- Targeting Children:Â Propaganda to win young hearts and minds, such as Bayerâs childrenâs book entitled âToby and the Beesâ in which a friendly beekeeper tells young Toby the bees are getting sick, but “not to worry,” it’s just a problem with mites, and there is special medicine (made by Bayer) to make bees healthy.
Neonicotinoid residues pose a major risk to bees fromÂ fugitive dust off seed planters, which EPA has recognized as a causing several bee kills nationwide. These chemicals are particularly dangerous because, in addition to being highly acutely toxic, their use also results in serious sublethal effects when insects are exposed to chronic low doses, as they are through pollen, nectar, and water droplets contaminated with the chemicals, in addition toÂ dust that is released into the air when treated seeds are planted with seed planters across millions of acres of corn fields in the U.S. Neonicotinoids are also systemic pesticides, meaning residues remain in plants, soil and water for very long periods of time. This causes significant problems for the long-term health of individual honey bees, as well as the overall health of honey bee colonies. Effects observed in exposed bees include disruptions in mobility and navigation, feeding behavior, foraging activity, memory and learning, suppressed immune function, and overall decreased hive activity.
Despite a growing body of evidence (read: No Longer a Big Mystery) showing acute, sublethal, and chronic effects of neonicotinoid pesticides in bees, industry giants like Syngenta and Bayer continue to ignore the impact of their products and instead focus on beekeeper practices, nutrition, and viruses and pathogens as the main culprits of bee decline. In fact, both Bayer and Syngenta are challenging the EUâs suspension of their chemicals, claiming the European Commission made itsÂ decision on the basis of a flawed process. Beekeepers have protested across Europe and also here in the U.S., calling for a moratorium on bee-killing pesticides. Several beekeepers are co-plaintiffs in a 2013 lawsuit challenging EPAâs failure to protect pollinators. This lawsuit seeks suspension of the registrations of clothianidin and thiamethoxam, which have repeatedly been identified as highly toxic to honey bees and clear contributors to ongoing mortality of bees.Â The suit challenges EPAâs oversight of these pesticides, as well as EPAâs registration process and labeling deficiencies.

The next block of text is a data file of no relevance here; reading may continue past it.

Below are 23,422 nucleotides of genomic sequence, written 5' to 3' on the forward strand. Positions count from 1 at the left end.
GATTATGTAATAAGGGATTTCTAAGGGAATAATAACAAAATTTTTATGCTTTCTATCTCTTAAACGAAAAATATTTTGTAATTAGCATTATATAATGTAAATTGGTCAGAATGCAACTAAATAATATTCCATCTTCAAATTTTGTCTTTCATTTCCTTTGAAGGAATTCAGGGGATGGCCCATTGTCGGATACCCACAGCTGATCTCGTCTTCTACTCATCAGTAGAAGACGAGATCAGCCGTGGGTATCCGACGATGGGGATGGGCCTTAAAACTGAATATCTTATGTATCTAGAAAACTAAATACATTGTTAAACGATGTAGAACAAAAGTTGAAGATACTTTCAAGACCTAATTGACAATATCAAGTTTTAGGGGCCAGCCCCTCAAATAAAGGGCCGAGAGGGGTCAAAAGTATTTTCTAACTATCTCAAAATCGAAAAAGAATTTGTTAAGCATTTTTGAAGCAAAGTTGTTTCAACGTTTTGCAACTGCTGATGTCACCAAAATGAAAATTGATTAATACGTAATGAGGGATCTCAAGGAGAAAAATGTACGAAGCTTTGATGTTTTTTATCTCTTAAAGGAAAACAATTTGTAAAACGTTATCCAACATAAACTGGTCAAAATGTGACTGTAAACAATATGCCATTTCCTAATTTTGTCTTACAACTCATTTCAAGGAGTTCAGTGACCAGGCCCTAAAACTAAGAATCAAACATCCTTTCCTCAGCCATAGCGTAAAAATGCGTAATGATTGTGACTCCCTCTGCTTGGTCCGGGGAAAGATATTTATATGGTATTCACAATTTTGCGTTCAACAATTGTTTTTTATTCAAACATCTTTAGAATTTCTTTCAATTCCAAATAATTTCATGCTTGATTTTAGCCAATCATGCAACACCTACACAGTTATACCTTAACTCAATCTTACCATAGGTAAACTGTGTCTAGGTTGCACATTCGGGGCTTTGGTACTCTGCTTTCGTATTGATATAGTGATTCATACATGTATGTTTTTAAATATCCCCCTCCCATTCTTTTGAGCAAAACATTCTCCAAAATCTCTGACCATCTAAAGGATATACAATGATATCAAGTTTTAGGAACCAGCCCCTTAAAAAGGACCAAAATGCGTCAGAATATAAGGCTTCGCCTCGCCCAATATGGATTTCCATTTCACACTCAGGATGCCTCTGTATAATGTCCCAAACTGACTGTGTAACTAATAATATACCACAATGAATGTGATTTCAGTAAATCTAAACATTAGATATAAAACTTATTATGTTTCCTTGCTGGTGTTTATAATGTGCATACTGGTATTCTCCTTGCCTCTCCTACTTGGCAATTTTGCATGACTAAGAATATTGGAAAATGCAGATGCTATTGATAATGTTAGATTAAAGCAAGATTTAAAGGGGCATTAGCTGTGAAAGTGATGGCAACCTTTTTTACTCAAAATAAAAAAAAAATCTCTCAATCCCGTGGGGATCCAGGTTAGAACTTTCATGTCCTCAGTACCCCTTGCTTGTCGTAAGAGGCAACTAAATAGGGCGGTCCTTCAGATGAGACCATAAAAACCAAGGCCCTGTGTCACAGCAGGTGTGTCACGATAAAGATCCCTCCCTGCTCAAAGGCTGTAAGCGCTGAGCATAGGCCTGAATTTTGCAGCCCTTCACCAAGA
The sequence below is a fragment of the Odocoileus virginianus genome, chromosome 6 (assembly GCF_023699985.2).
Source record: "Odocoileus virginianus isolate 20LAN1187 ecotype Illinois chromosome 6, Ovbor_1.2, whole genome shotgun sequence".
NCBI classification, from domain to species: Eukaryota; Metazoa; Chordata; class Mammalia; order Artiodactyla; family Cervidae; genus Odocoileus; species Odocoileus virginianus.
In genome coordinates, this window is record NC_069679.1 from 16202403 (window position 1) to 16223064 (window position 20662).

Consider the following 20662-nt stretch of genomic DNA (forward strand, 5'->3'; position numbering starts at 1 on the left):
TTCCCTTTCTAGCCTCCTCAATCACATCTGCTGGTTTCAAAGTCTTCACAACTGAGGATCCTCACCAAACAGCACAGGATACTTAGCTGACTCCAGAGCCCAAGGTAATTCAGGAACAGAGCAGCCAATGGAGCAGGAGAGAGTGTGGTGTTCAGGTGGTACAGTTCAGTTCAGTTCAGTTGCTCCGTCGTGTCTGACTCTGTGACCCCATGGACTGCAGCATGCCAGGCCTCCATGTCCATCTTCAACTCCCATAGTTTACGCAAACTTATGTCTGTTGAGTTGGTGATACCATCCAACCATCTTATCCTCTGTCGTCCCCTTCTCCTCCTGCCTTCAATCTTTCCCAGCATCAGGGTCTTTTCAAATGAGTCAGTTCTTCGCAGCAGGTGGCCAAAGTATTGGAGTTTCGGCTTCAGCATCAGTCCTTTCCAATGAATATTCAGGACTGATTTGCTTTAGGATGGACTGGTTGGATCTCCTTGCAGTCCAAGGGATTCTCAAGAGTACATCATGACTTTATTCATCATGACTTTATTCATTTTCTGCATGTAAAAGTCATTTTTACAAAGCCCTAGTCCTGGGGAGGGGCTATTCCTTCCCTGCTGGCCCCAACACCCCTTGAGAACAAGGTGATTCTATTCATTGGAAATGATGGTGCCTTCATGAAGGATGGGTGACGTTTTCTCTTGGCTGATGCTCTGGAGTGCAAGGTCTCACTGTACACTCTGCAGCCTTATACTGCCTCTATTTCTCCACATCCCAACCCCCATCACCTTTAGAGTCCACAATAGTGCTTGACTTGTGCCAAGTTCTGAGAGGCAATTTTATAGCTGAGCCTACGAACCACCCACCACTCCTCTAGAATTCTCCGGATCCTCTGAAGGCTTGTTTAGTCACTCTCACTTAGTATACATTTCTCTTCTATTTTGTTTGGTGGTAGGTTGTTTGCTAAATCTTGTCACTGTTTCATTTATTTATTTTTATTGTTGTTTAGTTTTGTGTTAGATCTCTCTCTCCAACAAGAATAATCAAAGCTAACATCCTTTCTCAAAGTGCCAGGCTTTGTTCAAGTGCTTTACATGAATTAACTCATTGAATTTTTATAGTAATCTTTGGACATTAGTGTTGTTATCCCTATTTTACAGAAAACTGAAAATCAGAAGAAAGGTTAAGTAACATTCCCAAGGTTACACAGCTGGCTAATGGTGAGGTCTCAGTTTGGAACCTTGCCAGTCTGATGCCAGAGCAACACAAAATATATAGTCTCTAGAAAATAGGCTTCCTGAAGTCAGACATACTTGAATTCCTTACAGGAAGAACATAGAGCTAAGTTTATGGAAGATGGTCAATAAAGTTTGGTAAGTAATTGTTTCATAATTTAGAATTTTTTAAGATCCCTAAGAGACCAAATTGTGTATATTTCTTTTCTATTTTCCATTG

With bee-kill incidents in Oregon last summer, including one that killed more than 50,000 bumblebees, and the bee deaths in Californiaâs almond groves, and âmysteriousâ road-side bee deaths in Oregon, as well as astronomical overwintering losses in Ohio, bees continue to face challenges. In spite of recent efforts in Europe to help reverse bee decline by suspending the use of three widely neonicotinoids, U.S. officials have yet to move definitely on the issue. EPA recognizing that these chemicals can pose risks to bees published revised product labels stipulating users not to apply when bees are near. These labels, according to advocates and beekeepers, do not go far enough to protect bees from these chemicals.
Beyond Pesticides and Center for Food SafetyÂ have joined forces with the BEE Protective Campaign, with the goal ofÂ protecting honey bees and other pollinators from pesticides. The BEE Protective Campaign gives you the tools to help honey bees and other pollinators right in your own community. Here are some ways to take action:
- Plant bee friendly habitat in your own backyard
- PledgeÂ to maintain your yard, park, garden or other green space as organic and pollinator friendly.
- Join usÂ in asking Loweâs and Home DepotÂ and other leading garden centers to take action and stop the sale of neonicotinoids and plants treated with these chemicals.
- Tell your member of CongressÂ to support theÂ Save Americaâs Pollinators Act. Â
- Learn more about the science behind bee declines in No Longer a BIG Mystery
- Use ourÂ model resolutionÂ to transform your community and raise awareness about pollinator health.
All unattributed positions and opinions in this piece are those of Beyond Pesticides.
Source: Friends of the Earth